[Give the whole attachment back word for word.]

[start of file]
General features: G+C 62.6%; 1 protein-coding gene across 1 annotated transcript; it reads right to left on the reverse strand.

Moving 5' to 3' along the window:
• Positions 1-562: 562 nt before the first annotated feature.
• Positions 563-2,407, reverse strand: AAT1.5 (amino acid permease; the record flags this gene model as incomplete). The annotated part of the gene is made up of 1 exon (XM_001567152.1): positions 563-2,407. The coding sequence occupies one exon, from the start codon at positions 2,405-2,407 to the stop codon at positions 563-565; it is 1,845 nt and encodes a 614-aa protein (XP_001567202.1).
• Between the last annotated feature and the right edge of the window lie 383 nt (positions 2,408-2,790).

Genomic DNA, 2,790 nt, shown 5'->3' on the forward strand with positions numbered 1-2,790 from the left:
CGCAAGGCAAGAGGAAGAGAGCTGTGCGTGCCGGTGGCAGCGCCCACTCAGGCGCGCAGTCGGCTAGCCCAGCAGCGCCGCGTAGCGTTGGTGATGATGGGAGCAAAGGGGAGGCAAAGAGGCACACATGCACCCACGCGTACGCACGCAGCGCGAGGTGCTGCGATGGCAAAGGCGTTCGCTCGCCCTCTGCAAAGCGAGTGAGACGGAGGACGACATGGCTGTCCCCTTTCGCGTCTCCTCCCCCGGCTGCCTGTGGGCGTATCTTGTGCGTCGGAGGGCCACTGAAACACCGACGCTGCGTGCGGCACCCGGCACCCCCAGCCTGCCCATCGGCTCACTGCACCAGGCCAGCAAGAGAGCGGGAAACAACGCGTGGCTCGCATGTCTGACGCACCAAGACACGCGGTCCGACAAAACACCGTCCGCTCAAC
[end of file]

General features: G+C 62.6%; 1 protein-coding gene across 1 annotated transcript; it reads right to left on the reverse strand.

Moving 5' to 3' along the window:
• Positions 1-562: 562 nt before the first annotated feature.
• Positions 563-2,407, reverse strand: AAT1.5 (amino acid permease; the record flags this gene model as incomplete). The annotated part of the gene is made up of 1 exon (XM_001567152.1): positions 563-2,407. The coding sequence occupies one exon, from the start codon at positions 2,405-2,407 to the stop codon at positions 563-565; it is 1,845 nt and encodes a 614-aa protein (XP_001567202.1).
• Between the last annotated feature and the right edge of the window lie 383 nt (positions 2,408-2,790).

Genomic DNA, 2,790 nt, shown 5'->3' on the forward strand with positions numbered 1-2,790 from the left:
CGCAAGGCAAGAGGAAGAGAGCTGTGCGTGCCGGTGGCAGCGCCCACTCAGGCGCGCAGTCGGCTAGCCCAGCAGCGCCGCGTAGCGTTGGTGATGATGGGAGCAAAGGGGAGGCAAAGAGGCACACATGCACCCACGCGTACGCACGCAGCGCGAGGTGCTGCGATGGCAAAGGCGTTCGCTCGCCCTCTGCAAAGCGAGTGAGACGGAGGACGACATGGCTGTCCCCTTTCGCGTCTCCTCCCCCGGCTGCCTGTGGGCGTATCTTGTGCGTCGGAGGGCCACTGAAACACCGACGCTGCGTGCGGCACCCGGCACCCCCAGCCTGCCCATCGGCTCACTGCACCAGGCCAGCAAGAGAGCGGGAAACAACGCGTGGCTCGCATGTCTGACGCACCAAGACACGCGGTCCGACAAAACACCGTCCGCTCAAC